Road freight regulation on the cards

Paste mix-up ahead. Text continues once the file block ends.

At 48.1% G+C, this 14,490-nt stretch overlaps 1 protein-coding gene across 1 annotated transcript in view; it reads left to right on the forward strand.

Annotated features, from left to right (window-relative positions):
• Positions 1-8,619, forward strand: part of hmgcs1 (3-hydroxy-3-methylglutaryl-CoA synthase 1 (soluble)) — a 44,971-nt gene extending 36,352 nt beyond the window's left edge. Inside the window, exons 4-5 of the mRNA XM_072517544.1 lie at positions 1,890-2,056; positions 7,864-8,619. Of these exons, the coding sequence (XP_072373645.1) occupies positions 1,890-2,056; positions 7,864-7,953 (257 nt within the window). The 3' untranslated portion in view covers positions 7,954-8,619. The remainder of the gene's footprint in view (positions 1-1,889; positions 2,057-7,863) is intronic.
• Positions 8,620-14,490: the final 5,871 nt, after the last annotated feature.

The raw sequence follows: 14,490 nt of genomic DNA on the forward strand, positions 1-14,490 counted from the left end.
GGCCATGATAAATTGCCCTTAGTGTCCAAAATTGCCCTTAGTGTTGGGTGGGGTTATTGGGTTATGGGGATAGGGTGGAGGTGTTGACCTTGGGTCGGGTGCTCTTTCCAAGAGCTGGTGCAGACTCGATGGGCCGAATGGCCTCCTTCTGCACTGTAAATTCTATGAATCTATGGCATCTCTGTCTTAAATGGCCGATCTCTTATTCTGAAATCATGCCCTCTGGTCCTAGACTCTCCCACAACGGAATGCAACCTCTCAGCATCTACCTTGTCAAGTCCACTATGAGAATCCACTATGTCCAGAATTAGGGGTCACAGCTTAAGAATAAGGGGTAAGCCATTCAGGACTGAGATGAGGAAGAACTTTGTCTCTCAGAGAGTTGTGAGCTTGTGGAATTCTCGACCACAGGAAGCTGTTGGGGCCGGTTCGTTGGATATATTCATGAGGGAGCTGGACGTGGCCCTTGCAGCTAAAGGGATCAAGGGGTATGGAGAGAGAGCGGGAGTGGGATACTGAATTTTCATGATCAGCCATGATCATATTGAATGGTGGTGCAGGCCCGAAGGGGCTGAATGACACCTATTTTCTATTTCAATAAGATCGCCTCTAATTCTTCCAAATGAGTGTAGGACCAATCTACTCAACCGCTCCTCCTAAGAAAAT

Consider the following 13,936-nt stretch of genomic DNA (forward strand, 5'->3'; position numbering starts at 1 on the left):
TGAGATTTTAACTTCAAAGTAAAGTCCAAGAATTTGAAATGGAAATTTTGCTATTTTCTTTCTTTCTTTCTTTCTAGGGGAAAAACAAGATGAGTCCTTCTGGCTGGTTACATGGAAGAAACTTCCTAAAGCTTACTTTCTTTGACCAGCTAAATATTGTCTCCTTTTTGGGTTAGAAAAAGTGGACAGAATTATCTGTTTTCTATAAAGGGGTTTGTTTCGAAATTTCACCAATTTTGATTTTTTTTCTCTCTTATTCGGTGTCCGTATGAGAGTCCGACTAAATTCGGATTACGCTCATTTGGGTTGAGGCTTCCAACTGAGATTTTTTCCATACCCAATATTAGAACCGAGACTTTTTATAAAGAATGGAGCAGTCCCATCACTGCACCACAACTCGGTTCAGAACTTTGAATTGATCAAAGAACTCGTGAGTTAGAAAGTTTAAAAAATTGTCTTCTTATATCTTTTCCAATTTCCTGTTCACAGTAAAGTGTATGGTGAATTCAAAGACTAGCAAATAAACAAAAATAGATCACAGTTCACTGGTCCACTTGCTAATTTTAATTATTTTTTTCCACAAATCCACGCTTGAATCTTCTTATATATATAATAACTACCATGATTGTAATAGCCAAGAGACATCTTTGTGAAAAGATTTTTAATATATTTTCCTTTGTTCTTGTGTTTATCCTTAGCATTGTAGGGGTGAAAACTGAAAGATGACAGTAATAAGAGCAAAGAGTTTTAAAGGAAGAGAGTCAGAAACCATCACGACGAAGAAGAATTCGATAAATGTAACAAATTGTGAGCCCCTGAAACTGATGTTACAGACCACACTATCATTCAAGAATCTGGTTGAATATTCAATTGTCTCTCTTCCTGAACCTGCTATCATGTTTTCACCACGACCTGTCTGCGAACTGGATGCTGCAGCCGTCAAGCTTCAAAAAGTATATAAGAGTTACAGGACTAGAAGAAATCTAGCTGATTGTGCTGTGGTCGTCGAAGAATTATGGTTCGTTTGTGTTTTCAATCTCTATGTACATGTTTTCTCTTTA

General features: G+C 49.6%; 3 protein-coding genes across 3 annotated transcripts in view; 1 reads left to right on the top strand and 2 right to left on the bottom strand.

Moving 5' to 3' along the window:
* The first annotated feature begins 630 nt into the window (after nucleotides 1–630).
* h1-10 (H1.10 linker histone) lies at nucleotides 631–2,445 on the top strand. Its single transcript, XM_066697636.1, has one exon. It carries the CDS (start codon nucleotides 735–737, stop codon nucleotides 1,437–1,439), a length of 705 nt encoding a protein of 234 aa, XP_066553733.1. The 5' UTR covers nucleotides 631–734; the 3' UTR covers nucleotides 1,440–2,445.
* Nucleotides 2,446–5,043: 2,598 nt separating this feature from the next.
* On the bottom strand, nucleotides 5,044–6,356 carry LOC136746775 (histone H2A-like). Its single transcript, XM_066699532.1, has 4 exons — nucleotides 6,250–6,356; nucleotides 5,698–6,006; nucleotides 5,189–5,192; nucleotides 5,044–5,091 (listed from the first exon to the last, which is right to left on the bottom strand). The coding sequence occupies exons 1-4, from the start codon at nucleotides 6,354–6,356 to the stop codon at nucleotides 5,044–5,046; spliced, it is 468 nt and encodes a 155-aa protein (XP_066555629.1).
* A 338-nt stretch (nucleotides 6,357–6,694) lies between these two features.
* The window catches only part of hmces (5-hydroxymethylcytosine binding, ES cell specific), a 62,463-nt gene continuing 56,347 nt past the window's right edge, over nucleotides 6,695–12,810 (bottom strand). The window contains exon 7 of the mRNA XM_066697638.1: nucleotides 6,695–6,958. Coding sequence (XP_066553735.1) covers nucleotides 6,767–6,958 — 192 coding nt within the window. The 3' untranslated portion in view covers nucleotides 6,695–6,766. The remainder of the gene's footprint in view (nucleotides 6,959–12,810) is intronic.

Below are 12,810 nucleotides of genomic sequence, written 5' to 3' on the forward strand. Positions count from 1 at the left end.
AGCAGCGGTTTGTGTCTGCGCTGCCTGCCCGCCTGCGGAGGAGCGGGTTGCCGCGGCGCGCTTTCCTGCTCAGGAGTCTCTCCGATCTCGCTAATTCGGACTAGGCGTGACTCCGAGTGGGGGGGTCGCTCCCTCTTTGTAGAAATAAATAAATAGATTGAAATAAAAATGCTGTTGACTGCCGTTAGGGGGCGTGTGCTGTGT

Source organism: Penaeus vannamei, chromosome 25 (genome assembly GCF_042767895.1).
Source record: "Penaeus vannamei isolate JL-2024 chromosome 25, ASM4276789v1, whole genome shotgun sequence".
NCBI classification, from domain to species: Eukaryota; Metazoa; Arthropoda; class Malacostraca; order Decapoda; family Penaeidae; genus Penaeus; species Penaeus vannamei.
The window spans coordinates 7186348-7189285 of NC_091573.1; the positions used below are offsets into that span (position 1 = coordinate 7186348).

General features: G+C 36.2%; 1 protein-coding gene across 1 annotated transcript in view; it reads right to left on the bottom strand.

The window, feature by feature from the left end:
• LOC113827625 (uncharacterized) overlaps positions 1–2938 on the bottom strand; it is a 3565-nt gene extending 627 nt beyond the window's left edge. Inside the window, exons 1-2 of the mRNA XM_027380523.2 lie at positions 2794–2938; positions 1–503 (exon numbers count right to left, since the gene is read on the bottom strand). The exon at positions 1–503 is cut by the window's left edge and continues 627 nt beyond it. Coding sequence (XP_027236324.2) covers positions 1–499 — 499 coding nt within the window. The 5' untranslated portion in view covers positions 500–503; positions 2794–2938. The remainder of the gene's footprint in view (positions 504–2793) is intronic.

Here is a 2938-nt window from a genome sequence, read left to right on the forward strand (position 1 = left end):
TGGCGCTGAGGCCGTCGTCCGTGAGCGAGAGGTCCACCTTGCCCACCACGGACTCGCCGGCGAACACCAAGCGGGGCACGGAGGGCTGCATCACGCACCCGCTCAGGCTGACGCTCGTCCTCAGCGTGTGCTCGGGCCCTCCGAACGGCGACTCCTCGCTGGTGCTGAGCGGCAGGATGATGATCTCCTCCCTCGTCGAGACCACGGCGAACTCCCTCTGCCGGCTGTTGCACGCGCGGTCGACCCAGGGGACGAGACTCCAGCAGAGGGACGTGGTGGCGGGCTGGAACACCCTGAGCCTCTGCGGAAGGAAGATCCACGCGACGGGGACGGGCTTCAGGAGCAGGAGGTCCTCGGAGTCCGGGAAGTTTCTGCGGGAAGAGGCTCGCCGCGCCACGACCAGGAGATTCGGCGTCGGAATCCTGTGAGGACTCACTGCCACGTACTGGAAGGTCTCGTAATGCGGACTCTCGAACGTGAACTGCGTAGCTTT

In a bid to bolster its logistics efficiency, reduce costs, and enhance its global competitiveness, government is intensifying efforts to shift a significant portion of its cargo transportation from road to rail. Recognising the immense potential of rail transport, the country is seeking to capitalise on this underutilised mode of transportation and implement stricter regulations on road freight.Addressing the Road Freight Association recently, Minister of Transport Sindisiwe Chikunga said with 90% of cargo in South Africa on road, the situation was unsustainable. “We are currently reviewing the National Land Transport Act (NLTA) with the primary aim of structuring the land transport systems into one uniform system with a centralised database,” she said. “The NLTA also addresses additional matters contemplated in section 146 of the constitution and aims to consolidate all land transport functions so that they can be located in the appropriate sphere of government.”Chikunga said in South Africa, contrary to international best practice, road was the only mode of transport that was not adequately regulated, as basic principles of transport regulation, and there was no effective regulation of road transport operators as business entities. “This has to change,” said Chikunga, indicating that the DoT was working with the Road Traffic Management Corporation to develop the National Operator Registration System (Nors). “The purpose of this is to reregulate the road freight sector. This is necessary in order to achieve quality-regulated competition, enhance the enforcement processes, and encourage voluntary compliance.”Chikunga said while road freight delivery had significant advantages, the number of freight vehicles on the road contributed to overloading and the significant deterioration of the road network and traffic congestion. The ‘Freight Road-to-Rail Migration Plan’ was therefore of critical importance and would rebalance the road freight–rail freight split in order to create a more appropriate market share and to reduce the number of heavy trucks on the roads to decrease overloading on the road network. “The implication is a reduction in overall transport and logistics costs and externality costs,” she said. “A major factor determining the need for restructuring of the freight transport sector is the urgent requirement for extensive recapitalisation and investment in transportation infrastructure and equipment in order to reduce the unsatisfied demand that has given rise to intermodal distortions of the transport of bulk commodities.”

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